Giving robots the gift of three-dimensional sight


Mr. Anderson

Moderator emeritus
Nov 1, 2001
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And just think, the human brain does this all and more without even realizing it half the time...

It will be nice to see robots being able to move independently - but this is still a work in progress. Through work I've had practical experience with robots and 3D, and you basically have to still do a lot of work for them before they actually get it right.

Pretty cool though - even better if LEGO comes out with their own autonomous version - that would be slick.

D
 

cubist

macrumors 68020
Jul 4, 2002
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Actually, humans can walk around even with sight in only one eye. I think the brain uses motion parallax to judge distance of objects in these cases.

The human body is an incredibly sophisticated thing. I doubt that humans will ever be able to duplicate much of its functionality.
 

skunk

macrumors G4
Jun 29, 2002
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Originally posted by cubist
The human body is an incredibly sophisticated thing. I doubt that humans will ever be able to duplicate much of its functionality.
The same applies to an amoeba....I mean, try telling the average mathematician that you have to divide in order to multiply! 1/2=2 :)
 

MrMacMan

macrumors 604
Jul 4, 2001
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1 Block away from NYC.
Originally posted by Mad Scientist
Score One for Taking over the world! First we get smart robots, then we give them weapons and now we give then real vision. Yay!
Next Step includes giving some insane scientist resorces to add these together and a sinister mind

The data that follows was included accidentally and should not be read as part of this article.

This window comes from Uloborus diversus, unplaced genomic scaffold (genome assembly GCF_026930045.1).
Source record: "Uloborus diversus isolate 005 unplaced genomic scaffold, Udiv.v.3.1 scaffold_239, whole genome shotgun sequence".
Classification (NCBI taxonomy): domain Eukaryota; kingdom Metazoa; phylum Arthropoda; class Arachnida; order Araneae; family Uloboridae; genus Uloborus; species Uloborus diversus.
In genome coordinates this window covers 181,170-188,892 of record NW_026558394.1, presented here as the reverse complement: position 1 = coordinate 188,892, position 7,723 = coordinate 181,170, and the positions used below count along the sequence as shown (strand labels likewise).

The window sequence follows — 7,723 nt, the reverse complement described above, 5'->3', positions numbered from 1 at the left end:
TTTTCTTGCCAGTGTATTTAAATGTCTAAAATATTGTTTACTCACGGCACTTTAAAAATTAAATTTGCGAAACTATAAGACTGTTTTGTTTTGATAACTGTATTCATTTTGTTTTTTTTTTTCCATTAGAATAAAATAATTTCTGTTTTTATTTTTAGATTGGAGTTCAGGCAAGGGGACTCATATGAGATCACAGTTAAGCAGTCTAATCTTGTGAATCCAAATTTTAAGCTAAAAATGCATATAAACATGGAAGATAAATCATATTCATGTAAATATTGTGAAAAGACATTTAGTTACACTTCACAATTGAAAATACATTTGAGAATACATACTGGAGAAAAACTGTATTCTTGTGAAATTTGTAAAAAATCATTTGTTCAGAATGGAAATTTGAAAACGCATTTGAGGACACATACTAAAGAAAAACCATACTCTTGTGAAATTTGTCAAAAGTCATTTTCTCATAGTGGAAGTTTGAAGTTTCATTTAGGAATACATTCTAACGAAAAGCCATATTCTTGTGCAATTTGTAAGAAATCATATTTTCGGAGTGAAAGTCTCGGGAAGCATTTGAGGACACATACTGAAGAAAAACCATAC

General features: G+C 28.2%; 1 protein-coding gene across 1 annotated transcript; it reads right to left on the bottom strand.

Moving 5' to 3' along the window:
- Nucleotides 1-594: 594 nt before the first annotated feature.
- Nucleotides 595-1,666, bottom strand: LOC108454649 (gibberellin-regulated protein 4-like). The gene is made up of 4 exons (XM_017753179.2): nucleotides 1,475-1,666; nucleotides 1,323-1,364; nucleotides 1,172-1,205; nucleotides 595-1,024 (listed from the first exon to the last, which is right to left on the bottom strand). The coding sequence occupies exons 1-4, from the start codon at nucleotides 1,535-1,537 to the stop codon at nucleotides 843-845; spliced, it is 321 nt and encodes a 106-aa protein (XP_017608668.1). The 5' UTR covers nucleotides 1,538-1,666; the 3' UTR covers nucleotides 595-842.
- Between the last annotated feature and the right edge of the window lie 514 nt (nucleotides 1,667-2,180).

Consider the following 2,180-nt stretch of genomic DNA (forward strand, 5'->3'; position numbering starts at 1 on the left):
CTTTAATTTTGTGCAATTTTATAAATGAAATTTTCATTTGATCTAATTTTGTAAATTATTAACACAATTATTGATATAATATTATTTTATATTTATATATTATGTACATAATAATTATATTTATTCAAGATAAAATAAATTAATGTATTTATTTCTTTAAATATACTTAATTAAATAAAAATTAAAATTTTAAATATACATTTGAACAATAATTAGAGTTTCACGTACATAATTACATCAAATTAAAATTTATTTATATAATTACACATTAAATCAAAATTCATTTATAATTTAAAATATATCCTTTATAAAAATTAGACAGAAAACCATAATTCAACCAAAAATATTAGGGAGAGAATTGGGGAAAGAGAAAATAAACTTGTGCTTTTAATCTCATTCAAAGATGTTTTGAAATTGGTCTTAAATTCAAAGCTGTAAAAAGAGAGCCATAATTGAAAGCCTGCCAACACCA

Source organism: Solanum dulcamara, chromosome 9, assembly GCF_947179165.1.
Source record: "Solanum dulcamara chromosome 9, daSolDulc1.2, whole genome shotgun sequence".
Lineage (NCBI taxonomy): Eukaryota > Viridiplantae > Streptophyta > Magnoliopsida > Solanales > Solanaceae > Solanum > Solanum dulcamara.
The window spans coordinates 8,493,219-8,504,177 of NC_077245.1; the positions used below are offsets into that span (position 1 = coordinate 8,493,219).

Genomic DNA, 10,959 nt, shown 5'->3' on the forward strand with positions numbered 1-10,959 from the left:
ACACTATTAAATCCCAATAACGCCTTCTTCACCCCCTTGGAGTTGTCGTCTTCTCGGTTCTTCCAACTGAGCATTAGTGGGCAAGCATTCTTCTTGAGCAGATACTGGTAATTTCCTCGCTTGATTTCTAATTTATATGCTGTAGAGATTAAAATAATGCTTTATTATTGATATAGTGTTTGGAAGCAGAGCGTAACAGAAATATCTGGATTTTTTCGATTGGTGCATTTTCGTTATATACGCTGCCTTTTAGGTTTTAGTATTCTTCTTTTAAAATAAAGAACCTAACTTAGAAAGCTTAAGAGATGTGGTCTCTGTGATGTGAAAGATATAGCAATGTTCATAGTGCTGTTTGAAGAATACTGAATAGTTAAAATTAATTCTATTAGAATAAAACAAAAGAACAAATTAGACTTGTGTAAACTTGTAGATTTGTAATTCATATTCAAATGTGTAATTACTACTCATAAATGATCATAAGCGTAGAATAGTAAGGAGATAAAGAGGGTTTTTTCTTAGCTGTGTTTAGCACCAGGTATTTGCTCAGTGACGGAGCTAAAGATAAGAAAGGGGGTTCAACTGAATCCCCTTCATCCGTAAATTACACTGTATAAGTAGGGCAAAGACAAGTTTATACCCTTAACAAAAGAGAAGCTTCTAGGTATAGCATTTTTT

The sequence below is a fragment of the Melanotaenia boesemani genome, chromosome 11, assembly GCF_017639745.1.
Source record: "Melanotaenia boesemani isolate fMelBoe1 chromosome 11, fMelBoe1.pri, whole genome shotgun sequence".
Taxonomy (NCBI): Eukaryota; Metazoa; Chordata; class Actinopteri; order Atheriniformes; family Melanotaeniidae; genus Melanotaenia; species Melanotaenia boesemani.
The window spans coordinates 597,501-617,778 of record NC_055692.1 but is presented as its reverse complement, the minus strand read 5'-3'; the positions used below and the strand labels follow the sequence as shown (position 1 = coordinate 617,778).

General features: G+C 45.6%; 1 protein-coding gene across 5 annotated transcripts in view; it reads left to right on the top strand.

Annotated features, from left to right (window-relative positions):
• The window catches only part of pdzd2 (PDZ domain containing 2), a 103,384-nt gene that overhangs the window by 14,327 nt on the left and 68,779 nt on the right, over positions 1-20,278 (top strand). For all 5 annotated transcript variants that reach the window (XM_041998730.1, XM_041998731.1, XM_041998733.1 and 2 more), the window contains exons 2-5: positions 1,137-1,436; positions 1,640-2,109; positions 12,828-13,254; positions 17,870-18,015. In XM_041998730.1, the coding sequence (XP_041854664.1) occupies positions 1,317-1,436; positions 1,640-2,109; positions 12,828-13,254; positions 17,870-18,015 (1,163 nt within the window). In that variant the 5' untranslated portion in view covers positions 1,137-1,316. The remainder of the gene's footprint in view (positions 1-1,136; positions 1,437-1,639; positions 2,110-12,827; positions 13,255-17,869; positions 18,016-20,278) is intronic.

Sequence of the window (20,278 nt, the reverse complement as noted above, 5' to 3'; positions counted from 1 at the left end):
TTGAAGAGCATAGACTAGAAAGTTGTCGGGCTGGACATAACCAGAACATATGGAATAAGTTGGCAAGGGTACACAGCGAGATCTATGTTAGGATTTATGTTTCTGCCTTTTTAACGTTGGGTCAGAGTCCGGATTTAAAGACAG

me hate windows

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Jan 18, 2002
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I think Davron from Dr. Who would be a perfect mad scientist for the job. Create a few Daleks and take over the world.
 

bobindashadows

macrumors 6502
Mar 16, 2002
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Originally posted by skunk

The same applies to an amoeba....I mean, try telling the average mathematician that you have to divide in order to multiply! 1/2=2 :)
An amoeba divides into two ameoba half the size of the original at the time of division, if i'm not mistaken. 1 amoeba spread over 2 amoeba means .5 of the original amoeba in each. meaning 1/2=0.5. ;-) How could a new amoeba grow from a parent without taking anything out of the parent? Obviously it isn't going to be 50/50 spread over each but obviously the amoeba takes something out of the original amoeba to bud off. Excuse me if I'm wrong, and amoeba simply start growing out the side of the original, taking in nutrients from the first second as if it were fully born.
 

skunk

macrumors G4
Jun 29, 2002
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Republic of Ukistan
You're right, of course: to start with each is 0.5 of the original in volume. However, in another sense, each is an integral whole, i.e. 1.